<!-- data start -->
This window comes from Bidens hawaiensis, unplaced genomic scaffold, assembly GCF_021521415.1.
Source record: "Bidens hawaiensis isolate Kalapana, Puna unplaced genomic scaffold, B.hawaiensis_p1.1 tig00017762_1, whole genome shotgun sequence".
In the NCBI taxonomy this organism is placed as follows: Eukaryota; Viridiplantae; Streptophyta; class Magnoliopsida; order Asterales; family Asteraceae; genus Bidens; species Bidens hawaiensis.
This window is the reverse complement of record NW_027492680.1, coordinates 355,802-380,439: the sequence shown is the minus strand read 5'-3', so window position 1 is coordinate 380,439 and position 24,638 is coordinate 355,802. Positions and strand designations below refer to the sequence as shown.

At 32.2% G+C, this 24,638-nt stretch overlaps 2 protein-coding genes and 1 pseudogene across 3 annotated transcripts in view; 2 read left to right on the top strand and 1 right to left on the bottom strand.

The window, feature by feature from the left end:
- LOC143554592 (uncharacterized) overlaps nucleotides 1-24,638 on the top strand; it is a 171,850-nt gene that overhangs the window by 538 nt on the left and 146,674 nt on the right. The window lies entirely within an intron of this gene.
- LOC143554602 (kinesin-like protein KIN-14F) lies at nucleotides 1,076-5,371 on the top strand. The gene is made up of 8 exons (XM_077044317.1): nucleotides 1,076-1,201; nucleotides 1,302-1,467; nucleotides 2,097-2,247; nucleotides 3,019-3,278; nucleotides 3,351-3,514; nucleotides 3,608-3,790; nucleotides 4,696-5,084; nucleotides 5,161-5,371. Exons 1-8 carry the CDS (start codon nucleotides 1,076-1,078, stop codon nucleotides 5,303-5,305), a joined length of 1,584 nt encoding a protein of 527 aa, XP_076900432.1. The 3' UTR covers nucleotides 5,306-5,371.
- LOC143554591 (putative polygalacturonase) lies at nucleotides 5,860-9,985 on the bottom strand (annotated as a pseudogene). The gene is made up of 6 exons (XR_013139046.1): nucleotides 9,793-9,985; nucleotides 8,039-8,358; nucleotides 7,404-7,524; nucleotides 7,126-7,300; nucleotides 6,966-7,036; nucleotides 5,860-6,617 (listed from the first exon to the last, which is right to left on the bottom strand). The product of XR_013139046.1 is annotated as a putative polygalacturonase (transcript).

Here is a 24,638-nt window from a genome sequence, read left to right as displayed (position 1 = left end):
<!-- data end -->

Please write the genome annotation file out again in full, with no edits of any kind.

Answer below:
This window comes from Bidens hawaiensis, unplaced genomic scaffold, assembly GCF_021521415.1.
Source record: "Bidens hawaiensis isolate Kalapana, Puna unplaced genomic scaffold, B.hawaiensis_p1.1 tig00017762_1, whole genome shotgun sequence".
In the NCBI taxonomy this organism is placed as follows: Eukaryota; Viridiplantae; Streptophyta; class Magnoliopsida; order Asterales; family Asteraceae; genus Bidens; species Bidens hawaiensis.
This window is the reverse complement of record NW_027492680.1, coordinates 355,802-380,439: the sequence shown is the minus strand read 5'-3', so window position 1 is coordinate 380,439 and position 24,638 is coordinate 355,802. Positions and strand designations below refer to the sequence as shown.

At 32.2% G+C, this 24,638-nt stretch overlaps 2 protein-coding genes and 1 pseudogene across 3 annotated transcripts in view; 2 read left to right on the top strand and 1 right to left on the bottom strand.

The window, feature by feature from the left end:
- LOC143554592 (uncharacterized) overlaps nucleotides 1-24,638 on the top strand; it is a 171,850-nt gene that overhangs the window by 538 nt on the left and 146,674 nt on the right. The window lies entirely within an intron of this gene.
- LOC143554602 (kinesin-like protein KIN-14F) lies at nucleotides 1,076-5,371 on the top strand. The gene is made up of 8 exons (XM_077044317.1): nucleotides 1,076-1,201; nucleotides 1,302-1,467; nucleotides 2,097-2,247; nucleotides 3,019-3,278; nucleotides 3,351-3,514; nucleotides 3,608-3,790; nucleotides 4,696-5,084; nucleotides 5,161-5,371. Exons 1-8 carry the CDS (start codon nucleotides 1,076-1,078, stop codon nucleotides 5,303-5,305), a joined length of 1,584 nt encoding a protein of 527 aa, XP_076900432.1. The 3' UTR covers nucleotides 5,306-5,371.
- LOC143554591 (putative polygalacturonase) lies at nucleotides 5,860-9,985 on the bottom strand (annotated as a pseudogene). The gene is made up of 6 exons (XR_013139046.1): nucleotides 9,793-9,985; nucleotides 8,039-8,358; nucleotides 7,404-7,524; nucleotides 7,126-7,300; nucleotides 6,966-7,036; nucleotides 5,860-6,617 (listed from the first exon to the last, which is right to left on the bottom strand). The product of XR_013139046.1 is annotated as a putative polygalacturonase (transcript).

Here is a 24,638-nt window from a genome sequence, read left to right as displayed (position 1 = left end):